Securities Regulation Daily Wrap Up, STRATEGIC PERSPECTIVES—Securities Regulation Daily’s top 10 developments for September 2016, (Oct. 4, 2016)
Tuesday, October 4, 2016

Securities Regulation Daily Wrap Up, STRATEGIC PERSPECTIVES—Securities Regulation Daily’s top 10 developments for September 2016, (Oct. 4, 2016)

By Matthew Garza, J.D.

In September, the SEC moved to tighten up the operation of clearing and settlement operations by expanding regulation of systemically important clearing agencies and proposing to shrink the period for settlement for most broker-dealer transactions from T+3 to T+2. A muzzle on the SEC’s rulemaking process related to disclosure of political spending was extended by the funding bill signed by the president, and Wells Fargo came under intense scrutiny from Congress as a result of a scandal involving the unauthorized opening of millions of accounts. As the securities law community readies for another busy month, opening soon with oral argument before the Supreme Court in Salman v. U.S., Securities Regulation Daily looks back at the top 10 stories from September.


SEC adopts enhanced framework for clearing agencies; proposes shorter trade settlement cycle

The SEC unanimously approved final rule requirements for systemically important clearing agencies and those involved in complex transactions, such as security-based swaps. The commissioners also voted to issue a proposal to broaden the scope of those requirements to include all registered clearing agencies that act as central counterparties, central securities depositories, or securities settlement systems, and approved a proposal to seek comments on shortening the settlement cycle for most broker-dealer transactions from three business days to two. See our full coverage.


Salman decries common-law crime of insider trading

In reply to the government’s brief in his insider trading case, which argued for a broad application of the Dirks standard for tipper liability, Bassam Salman objects that an expansion of the Dirks standard for liability would retroactively punish him for conduct he did not know would become criminal. If the Supreme Court elects to preserve the crime of insider trading in the absence of legislation, it should narrowly construe Dirks to require proof that the insider sought a pecuniary benefit, Salman argued. Oral argument before the Supreme Court in this closely watched case is scheduled for October 5. See our full coverage.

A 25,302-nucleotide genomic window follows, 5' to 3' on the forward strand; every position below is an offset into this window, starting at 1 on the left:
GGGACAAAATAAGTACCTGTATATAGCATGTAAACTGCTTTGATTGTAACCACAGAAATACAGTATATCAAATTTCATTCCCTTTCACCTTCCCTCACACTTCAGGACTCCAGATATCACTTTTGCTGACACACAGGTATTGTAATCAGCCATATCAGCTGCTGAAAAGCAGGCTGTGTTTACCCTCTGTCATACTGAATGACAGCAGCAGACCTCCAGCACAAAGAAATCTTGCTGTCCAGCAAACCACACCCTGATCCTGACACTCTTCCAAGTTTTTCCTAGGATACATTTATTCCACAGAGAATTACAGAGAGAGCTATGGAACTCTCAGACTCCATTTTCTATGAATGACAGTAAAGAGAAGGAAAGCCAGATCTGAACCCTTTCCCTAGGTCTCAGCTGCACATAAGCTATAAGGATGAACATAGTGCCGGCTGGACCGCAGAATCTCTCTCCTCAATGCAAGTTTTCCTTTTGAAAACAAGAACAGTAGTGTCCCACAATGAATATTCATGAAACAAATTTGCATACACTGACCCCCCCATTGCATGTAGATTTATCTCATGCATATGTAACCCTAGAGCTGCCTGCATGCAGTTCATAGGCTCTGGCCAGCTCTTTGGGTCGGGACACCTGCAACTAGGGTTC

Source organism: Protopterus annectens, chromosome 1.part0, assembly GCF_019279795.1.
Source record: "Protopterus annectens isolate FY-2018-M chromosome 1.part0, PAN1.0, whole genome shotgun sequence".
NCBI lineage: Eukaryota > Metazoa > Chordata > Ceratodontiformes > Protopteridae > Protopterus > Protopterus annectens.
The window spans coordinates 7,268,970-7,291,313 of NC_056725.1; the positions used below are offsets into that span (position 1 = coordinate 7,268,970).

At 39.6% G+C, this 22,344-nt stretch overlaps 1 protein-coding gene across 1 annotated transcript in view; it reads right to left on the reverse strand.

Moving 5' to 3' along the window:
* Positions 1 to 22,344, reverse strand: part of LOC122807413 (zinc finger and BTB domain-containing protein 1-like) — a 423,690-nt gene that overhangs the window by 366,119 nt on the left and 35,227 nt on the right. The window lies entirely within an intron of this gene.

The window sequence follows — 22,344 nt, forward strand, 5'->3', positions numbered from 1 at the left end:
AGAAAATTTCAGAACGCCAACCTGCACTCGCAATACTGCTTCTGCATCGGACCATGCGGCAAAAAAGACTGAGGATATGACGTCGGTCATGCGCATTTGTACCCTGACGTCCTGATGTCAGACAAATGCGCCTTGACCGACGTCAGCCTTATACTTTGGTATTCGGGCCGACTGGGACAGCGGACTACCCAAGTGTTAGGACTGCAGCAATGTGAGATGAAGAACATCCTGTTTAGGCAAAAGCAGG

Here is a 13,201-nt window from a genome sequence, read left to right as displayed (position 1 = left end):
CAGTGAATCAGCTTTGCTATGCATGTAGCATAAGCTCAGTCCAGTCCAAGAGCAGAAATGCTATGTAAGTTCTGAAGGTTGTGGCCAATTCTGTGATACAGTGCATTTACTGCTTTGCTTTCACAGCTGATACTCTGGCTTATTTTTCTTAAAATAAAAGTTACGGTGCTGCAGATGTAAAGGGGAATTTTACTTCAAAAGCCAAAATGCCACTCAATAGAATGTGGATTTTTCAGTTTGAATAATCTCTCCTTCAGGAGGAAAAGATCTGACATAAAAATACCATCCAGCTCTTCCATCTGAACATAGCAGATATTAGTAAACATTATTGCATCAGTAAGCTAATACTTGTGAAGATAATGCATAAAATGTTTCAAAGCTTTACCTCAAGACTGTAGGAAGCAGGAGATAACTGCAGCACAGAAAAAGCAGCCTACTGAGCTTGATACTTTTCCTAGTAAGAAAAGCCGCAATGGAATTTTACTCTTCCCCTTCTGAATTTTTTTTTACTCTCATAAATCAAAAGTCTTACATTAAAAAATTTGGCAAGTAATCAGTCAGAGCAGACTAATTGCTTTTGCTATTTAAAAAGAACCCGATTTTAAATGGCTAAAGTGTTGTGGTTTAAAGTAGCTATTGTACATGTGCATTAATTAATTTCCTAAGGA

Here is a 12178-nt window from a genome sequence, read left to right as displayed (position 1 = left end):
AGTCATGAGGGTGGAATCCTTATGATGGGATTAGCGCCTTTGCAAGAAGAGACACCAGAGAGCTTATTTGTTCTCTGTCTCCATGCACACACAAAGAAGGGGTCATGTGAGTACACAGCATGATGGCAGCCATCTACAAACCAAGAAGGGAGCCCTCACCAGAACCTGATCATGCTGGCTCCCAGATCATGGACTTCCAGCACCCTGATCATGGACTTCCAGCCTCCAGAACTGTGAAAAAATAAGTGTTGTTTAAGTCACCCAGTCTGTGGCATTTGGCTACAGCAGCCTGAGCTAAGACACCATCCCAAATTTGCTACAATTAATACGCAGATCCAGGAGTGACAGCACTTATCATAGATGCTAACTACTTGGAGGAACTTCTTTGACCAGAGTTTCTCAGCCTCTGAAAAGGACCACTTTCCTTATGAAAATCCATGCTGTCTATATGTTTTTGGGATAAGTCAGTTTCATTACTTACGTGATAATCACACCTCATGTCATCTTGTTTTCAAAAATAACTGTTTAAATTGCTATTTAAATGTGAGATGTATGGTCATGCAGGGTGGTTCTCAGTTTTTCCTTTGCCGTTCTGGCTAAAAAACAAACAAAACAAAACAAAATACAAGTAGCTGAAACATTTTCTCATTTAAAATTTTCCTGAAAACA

Senators urge SEC investigation of Wells Fargo

Senators Jeff Merkley (D-Ore), Elizabeth Warren (D-Mass), and Bob Menendez (D-NJ) sent a letter to the SEC, urging it to investigate whether Wells Fargo and senior officials violated laws by misleading investors and firing whistleblowers while the bank oversaw the creation of millions of unauthorized, fraudulent accounts. The senators’ press release notes that Wells Fargo’s actions are already under review by the Department of Justice, state attorneys general, Department of Labor, and others, and concludes that: "The SEC should join in these efforts to ensure that Wells Fargo and its senior executives are held accountable." See our full coverage. Further coverage of Wells Fargo’s busy September can be found here and here on the issue of forfeiture of executive compensation, here on the issue of forced arbitration clauses, and here on swaps-related trouble with the CFTC. We also provided coverage of the inevitable class action filed against the bank related to the scandal.


President signs funding bill with SEC politics rider

President Obama signed into law the temporary funding bill passed by the Senate and House at nearly the last chance before the federal government would have begun to shut down. The continuing resolution (H.R. 5325) will keep the government open until December 9, but it also contains a provision extending a ban on the SEC’s ability to finalize rules requiring companies to make disclosures about their political donations. The ban was part of last year’s omnibus appropriations legislation. See our full coverage.